Common Myths of Diabetes and How to Lower Your Risk for Developing the Disease

Did you know that 7 million Americans are currently living with diabetes, but aren’t aware of it because they have not been diagnosed? According to reports, there are over 18 million Americans who have been diagnosed with the disease, and 79 million who are prediabetic.

Diabetes Care Specialist, Wendy Fairchild knows all too well how devastating diabetes can be, she lost two brothers and her father to the disease. Wendy was kind enough to join me for an interview yesterday on “Diabetes Alert Day” to discuss the common myths surrounding diabetes, risk factors, how you can lower your risk and when you should see your doctor.

 

Novo Nordisk Diabetes Care Specialist Wendy Fairchild joined Candace Rose on Diabetes Alert Day to go over the common myths and misconceptions about the disease and tips for lowering your risk.

Novo Nordisk Diabetes Care Specialist Wendy Fairchild joined Candace Rose on Diabetes Alert Day to go over the common myths and misconceptions about the disease and tips for lowering your risk.

 

Candace Rose: What causes diabetes?

Wendy Fairchild: “One of the things that doesn’t cause it or is a misperception is eating too much sugar. It doesn’t help, but really what causes diabetes is the inability to use the insulin your body’s producing correctly or not producing insulin at all.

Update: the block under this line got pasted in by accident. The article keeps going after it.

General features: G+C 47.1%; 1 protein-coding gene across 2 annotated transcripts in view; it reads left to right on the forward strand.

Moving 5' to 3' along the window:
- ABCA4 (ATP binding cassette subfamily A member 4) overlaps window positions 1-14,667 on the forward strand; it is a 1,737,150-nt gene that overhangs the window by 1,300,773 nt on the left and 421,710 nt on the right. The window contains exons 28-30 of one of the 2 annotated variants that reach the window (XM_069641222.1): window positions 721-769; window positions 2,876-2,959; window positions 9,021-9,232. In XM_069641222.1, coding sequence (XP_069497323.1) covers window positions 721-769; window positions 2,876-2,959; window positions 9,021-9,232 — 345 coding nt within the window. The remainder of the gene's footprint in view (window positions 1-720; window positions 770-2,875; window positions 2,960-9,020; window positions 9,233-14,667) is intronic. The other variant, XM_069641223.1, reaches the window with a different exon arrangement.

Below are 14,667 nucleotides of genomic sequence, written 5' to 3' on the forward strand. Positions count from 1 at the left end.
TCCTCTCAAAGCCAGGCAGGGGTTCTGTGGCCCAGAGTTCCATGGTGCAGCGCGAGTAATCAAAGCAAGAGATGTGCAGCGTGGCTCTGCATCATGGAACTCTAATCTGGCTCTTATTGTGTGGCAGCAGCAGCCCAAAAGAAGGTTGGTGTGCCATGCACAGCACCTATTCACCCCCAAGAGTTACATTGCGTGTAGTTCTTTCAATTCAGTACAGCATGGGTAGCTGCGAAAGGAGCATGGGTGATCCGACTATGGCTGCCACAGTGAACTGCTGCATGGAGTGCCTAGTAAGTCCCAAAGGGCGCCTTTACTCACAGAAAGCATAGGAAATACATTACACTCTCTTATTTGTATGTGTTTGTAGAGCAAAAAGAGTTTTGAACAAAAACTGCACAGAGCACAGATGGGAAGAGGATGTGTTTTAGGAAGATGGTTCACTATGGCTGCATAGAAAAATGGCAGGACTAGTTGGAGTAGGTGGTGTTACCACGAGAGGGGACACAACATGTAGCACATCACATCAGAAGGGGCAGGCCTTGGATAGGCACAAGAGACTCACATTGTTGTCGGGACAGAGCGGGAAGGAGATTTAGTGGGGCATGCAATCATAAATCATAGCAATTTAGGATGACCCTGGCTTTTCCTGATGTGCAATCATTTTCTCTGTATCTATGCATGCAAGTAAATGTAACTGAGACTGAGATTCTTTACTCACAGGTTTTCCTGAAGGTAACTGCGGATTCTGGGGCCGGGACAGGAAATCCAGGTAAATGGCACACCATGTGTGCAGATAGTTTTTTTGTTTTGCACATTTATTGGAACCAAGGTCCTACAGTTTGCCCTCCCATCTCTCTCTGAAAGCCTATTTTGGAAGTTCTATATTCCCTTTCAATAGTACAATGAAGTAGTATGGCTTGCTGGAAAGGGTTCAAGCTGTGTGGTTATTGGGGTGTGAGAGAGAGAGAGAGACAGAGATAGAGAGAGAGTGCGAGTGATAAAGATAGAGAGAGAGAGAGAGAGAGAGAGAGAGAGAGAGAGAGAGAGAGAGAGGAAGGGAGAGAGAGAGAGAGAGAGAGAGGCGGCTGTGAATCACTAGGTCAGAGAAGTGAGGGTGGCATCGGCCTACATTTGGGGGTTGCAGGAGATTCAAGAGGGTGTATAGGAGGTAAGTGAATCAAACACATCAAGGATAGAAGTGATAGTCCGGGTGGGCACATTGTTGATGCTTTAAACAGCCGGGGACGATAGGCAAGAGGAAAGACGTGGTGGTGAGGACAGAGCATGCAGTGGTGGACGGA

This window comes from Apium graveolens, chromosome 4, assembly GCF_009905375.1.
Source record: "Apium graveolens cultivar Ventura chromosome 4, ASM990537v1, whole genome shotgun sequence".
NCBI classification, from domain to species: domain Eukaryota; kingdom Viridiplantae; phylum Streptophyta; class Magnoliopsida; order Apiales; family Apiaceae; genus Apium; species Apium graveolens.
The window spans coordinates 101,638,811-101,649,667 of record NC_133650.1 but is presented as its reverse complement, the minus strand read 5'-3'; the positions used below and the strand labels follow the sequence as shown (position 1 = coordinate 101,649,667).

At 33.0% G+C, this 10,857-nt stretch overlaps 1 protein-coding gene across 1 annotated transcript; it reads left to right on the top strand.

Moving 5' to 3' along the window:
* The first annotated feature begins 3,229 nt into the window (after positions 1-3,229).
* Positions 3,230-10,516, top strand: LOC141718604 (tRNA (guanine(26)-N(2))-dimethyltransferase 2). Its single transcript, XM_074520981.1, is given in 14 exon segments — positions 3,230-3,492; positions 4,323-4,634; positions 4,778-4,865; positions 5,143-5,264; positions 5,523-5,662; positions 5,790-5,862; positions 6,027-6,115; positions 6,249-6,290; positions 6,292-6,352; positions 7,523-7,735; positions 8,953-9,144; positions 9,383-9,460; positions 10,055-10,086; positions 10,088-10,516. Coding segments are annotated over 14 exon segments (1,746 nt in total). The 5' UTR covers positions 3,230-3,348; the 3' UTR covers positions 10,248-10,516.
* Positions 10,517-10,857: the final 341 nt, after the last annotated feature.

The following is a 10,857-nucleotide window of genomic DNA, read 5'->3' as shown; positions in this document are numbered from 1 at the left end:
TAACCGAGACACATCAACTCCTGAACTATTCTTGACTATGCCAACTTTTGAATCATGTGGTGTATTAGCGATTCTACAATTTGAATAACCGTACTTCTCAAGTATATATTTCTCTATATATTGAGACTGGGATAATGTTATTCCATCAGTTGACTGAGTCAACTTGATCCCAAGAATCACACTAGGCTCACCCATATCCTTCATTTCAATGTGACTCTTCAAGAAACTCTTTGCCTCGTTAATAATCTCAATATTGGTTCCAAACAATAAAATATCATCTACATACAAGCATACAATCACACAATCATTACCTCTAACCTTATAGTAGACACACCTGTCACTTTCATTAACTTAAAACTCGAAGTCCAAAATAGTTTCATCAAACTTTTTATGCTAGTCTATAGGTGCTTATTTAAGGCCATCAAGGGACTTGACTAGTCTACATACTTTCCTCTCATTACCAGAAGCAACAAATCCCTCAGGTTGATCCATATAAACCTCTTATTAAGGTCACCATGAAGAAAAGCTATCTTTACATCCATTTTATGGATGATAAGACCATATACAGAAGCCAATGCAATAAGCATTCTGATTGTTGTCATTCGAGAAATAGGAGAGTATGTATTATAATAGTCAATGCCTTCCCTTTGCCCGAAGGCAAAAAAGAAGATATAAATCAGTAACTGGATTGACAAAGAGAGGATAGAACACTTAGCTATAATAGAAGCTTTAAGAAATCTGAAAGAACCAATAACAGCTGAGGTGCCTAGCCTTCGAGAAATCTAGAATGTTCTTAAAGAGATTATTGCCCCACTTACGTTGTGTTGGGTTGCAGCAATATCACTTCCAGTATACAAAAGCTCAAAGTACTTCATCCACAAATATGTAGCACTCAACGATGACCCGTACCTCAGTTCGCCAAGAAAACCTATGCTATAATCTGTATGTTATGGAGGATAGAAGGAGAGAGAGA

There’s two types of diabetes: there’s type 1 diabetes, and there’s type 2 diabetes. Type 1 diabetes used to be called childhood, but it’s no longer classified that way because age can vary dramatically. It’s an autoimmune disease with genetic components. Type 2 diabetes is really what we’re here to talk about today because that’s 90% of people with diabetes, have type 2 diabetes.”

Candace Rose: What factors put someone at risk for diabetes?

Wendy Fairchild: “There’s controllable factors and uncontrollable factors that put people at risk for diabetes.

  • Age. Age is uncontrollable, but as we get older, 45 is typically an age that’s a marker for starting to increase your risk factor for diabetes.